To reduce the risk of foodborne disease, commercial sprout processors must adhere to strict FDA manufacturing guidelines, which include numerous laboratory testing of each batch for the presence of harmful bacteria. Despite rigorous efforts to reduce foodborne illness caused by sprouts, more and more restaurants are no longer able to cope with the risk and have removed sprouts from their menus.

What are microgreens? Sprouts vs microgreens https://organicgardeningeek.com

Which microgreens can you grow?

Arugula:

It’s a favorite and generally considered a staple of microgreens and salad greens that add a tangy, peppery flavor.

Beet: Red or Bulls Blood

A fantastic garnish or accent to any dish for its beauty.

Basil:

Traditional herb. Micro pesto. Use in anything containing tomatoes or tomato sauce, also for meats, fish, and vegetables.

Broccoli:

It has a deliciously mild, fresh cabbage flavor and makes a great addition to any microgreens salad or garnish.

Buckwheat:

Not a wheat, but an herb- this large sprout has a high concentration of B-vitamins.

Cabbage: Golden Acre

Flavorful, fresh, clean taste that makes an excellent base for any microgreens salad.

Cabbage: Pak Choi / Buk Choy

Chinese cabbage that’s fresh, tender, crisp, and mild makes an excellent base for any microgreens salad.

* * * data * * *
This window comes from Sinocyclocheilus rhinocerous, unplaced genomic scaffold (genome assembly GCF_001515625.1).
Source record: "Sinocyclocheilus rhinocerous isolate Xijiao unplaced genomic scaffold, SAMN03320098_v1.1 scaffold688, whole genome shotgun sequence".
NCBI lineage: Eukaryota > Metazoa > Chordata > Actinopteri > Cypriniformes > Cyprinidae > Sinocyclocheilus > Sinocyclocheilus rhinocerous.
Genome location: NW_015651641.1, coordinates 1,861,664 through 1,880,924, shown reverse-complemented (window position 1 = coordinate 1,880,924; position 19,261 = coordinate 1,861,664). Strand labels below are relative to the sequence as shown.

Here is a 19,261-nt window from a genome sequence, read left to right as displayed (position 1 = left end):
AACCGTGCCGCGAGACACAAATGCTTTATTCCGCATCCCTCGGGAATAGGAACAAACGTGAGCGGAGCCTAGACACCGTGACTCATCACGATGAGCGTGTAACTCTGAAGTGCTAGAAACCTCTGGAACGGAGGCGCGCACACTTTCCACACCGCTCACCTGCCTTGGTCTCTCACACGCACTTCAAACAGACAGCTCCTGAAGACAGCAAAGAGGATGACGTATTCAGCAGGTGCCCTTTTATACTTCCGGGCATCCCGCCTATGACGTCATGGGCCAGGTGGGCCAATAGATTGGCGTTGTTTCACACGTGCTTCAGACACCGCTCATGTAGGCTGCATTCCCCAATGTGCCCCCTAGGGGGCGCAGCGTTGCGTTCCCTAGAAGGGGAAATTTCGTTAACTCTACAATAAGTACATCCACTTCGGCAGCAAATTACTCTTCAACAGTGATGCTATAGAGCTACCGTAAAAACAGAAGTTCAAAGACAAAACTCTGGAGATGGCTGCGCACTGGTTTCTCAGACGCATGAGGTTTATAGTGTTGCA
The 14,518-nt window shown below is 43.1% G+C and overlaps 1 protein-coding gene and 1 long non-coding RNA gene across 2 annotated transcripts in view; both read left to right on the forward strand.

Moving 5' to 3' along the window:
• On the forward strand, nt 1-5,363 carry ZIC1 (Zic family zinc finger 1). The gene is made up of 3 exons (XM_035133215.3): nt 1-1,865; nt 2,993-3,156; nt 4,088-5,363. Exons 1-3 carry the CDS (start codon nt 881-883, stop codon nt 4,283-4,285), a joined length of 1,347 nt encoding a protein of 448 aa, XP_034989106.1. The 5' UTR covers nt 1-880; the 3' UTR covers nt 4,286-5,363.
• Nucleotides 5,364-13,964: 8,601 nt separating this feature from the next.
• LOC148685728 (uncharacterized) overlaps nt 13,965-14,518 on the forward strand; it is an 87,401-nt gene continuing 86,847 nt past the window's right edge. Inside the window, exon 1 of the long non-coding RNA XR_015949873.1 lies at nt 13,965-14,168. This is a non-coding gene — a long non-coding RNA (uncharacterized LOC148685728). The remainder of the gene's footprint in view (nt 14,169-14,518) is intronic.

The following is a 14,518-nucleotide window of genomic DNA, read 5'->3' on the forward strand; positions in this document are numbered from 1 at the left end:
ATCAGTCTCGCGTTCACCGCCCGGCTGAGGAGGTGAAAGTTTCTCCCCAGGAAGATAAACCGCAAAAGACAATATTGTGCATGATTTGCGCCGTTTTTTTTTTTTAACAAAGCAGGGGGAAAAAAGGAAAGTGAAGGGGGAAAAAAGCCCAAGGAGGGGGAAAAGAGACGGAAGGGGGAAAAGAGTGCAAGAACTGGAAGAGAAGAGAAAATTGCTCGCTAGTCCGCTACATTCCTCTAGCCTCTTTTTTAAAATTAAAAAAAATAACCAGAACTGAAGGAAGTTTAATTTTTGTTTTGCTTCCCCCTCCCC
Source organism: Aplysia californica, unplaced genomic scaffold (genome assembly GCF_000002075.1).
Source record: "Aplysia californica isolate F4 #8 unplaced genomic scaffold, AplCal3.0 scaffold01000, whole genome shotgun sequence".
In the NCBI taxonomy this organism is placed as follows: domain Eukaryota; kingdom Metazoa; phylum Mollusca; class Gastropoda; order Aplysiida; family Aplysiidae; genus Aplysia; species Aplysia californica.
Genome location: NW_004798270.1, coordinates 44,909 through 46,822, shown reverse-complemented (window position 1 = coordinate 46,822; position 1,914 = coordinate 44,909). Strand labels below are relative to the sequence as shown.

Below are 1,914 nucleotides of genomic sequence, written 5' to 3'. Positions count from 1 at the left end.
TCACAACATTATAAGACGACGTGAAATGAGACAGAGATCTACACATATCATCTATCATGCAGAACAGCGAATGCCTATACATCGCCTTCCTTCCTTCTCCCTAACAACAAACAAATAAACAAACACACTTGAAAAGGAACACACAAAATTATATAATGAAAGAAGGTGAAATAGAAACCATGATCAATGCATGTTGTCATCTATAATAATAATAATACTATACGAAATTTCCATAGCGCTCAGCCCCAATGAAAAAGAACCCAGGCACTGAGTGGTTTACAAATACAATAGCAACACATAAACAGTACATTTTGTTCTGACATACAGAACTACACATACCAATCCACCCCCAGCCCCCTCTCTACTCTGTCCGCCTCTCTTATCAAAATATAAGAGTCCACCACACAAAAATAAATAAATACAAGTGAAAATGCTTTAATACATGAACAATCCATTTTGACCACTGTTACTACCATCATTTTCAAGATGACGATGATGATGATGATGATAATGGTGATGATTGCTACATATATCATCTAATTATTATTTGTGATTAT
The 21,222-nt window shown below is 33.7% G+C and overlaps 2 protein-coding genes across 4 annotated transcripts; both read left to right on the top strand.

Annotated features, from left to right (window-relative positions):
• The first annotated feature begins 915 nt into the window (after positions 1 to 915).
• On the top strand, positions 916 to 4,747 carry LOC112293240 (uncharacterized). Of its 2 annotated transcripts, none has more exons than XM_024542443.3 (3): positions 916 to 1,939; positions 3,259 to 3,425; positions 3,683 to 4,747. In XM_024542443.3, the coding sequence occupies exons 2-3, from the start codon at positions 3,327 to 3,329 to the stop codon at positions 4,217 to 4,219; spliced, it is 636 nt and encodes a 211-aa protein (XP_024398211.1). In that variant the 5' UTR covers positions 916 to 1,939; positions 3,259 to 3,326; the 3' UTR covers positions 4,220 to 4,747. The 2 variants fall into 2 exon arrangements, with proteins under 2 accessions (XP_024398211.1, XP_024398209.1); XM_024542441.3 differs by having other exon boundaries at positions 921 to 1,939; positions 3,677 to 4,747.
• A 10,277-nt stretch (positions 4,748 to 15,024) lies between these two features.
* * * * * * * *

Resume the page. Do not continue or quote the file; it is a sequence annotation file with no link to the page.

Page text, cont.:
Cauliflower: Snowball

Cauliflower is a lovely green crop and is a hardy and substantial microgreen that has a fresh, mild cabbage flavor.

Cilantro:

This strain of cilantro has demonstrated high productivity with good flavor.

Corn Shoots Yellow: Popcorn Shoots.

The blanched leaves of our popcorn shoots are intensely sweet, like raw corn kernels.

Cress Curled:

Cress has an interesting-shaped leaf that is green in color. It has a strong peppery taste at the microgreen stage that slowly mellows as it grows larger.

Kale: Red Russian

Mild spinach flavor makes a great microgreen or baby salad green. A great choice as a base for any microgreen salad.

Mizuna:

This Japanese mustard green has a fresh, very mild peppery mustard flavor and adds an exciting zest to any micro salad or sandwich.

Mustard Red Giant:

Beautiful green leaves with purple highlights and very mild mustard flavor make this Japanese mustard is an excellent choice for any micro salad.

Pea Shoots Green:

Pea Shoots are one of our all-time favorite microgreens!  

Green pea shoots are crunchy with a very mild sweet pea fresh flavor. Highly nutritious, they contain all the vitamins of mature peas in a concentrated form.

Pea Shoots Yellow:

Pea Shoots are one of our all-time favorite microgreens!

Our yellow pea shoots are crunchy with a very mild sweet pea fresh flavor.

Highly nutritious, they contain all the vitamins of mature peas in a concentrated form.

Radish: China Rose

Radish microgreens are crisp, crunchy, and taste exactly like radish. 

It makes a great addition to any salad, sandwich, or garnish. Use sparingly for a radish accent.

Sun Flower Shoots:

Baby sunflower greens are a delicious addition to any salad.

Rich in nutrients and enzymes with an earthy, nutty flavor. 

Swiss Chard: Ruby Red

The plant produces good yields of dark green shiny leaves with ruby red stalks and veins. Excellent for salads and steamed with others greens.

Wheatgrass: 

Wheatgrass juice contains many natural vitamins, minerals, and enzymes, as well as chlorophyll. It is thought to cleanse the blood and neutralize toxins and carcinogens in the body, among many other health benefits.

Wheatgrass is wheat gluten-free.